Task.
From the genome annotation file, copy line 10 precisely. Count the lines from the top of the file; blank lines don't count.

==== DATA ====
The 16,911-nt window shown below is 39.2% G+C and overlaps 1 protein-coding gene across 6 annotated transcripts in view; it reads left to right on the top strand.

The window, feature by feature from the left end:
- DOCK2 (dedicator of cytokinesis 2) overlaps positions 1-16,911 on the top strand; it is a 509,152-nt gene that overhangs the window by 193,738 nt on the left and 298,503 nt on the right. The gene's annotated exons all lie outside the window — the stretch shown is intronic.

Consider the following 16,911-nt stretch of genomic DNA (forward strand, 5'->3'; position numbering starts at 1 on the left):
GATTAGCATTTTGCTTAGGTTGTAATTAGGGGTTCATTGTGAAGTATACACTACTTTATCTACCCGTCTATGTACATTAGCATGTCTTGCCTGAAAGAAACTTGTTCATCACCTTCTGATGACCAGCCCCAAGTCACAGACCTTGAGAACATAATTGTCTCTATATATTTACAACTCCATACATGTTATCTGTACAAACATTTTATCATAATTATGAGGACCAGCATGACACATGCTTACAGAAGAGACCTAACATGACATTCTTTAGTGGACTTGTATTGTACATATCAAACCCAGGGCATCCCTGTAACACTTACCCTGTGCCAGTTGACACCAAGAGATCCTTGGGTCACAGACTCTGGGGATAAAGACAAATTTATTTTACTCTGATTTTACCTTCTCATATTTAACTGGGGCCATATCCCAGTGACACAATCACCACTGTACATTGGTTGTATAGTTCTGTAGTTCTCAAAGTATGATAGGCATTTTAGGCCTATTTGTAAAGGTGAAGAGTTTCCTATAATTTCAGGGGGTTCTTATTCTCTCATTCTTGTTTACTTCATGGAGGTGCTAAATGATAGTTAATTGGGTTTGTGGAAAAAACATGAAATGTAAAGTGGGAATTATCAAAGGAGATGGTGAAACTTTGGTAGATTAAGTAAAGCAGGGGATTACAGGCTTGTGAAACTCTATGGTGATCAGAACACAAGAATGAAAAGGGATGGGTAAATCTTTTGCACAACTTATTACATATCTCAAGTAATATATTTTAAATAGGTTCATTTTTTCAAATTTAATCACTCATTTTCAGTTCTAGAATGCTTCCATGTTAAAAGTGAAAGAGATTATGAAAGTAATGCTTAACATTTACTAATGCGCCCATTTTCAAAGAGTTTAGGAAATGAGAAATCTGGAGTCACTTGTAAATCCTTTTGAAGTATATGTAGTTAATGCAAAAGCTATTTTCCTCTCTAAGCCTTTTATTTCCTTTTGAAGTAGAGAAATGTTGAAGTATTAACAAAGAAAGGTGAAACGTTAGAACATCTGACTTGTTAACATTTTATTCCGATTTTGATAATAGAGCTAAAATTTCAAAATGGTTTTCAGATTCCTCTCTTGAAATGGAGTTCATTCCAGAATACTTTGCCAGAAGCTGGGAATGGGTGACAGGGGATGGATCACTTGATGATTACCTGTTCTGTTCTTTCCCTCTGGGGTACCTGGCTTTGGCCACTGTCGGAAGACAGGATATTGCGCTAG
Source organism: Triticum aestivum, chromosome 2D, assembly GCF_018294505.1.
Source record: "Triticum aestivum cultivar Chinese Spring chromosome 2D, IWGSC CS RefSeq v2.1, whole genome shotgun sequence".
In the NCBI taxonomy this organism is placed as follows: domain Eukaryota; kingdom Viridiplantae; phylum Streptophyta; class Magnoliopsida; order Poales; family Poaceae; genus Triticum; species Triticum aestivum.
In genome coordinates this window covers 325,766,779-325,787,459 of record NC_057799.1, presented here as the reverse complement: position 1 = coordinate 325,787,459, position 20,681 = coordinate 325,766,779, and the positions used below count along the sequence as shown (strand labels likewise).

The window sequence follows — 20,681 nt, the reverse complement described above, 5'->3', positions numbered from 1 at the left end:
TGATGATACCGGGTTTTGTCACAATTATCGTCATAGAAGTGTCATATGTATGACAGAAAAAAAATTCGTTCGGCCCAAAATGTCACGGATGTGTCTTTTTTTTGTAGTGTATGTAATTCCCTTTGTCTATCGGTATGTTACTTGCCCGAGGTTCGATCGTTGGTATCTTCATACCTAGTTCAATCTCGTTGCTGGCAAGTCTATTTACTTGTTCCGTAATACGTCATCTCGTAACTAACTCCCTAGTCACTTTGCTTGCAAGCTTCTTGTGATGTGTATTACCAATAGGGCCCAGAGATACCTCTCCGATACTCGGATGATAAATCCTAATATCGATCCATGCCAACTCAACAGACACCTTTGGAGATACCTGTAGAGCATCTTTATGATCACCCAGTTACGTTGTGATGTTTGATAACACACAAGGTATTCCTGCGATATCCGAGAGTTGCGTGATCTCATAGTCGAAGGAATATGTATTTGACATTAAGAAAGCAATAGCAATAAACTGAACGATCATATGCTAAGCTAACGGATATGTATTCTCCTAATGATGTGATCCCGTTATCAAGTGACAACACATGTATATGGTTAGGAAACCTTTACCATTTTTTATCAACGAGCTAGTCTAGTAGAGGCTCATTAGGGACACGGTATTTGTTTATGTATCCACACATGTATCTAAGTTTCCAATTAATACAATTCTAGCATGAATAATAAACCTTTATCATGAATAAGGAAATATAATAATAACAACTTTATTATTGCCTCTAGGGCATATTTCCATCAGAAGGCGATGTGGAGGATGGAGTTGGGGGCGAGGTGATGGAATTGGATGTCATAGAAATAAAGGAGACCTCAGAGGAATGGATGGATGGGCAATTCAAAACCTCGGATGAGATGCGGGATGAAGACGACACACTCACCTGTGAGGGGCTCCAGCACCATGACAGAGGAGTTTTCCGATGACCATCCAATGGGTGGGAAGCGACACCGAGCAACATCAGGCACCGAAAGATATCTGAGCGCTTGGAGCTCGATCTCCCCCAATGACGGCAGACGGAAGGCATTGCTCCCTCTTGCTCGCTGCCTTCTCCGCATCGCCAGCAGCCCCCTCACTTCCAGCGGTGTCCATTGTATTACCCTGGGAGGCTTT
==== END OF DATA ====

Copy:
The window sequence follows — 20,681 nt, the reverse complement described above, 5'->3', positions numbered from 1 at the left end: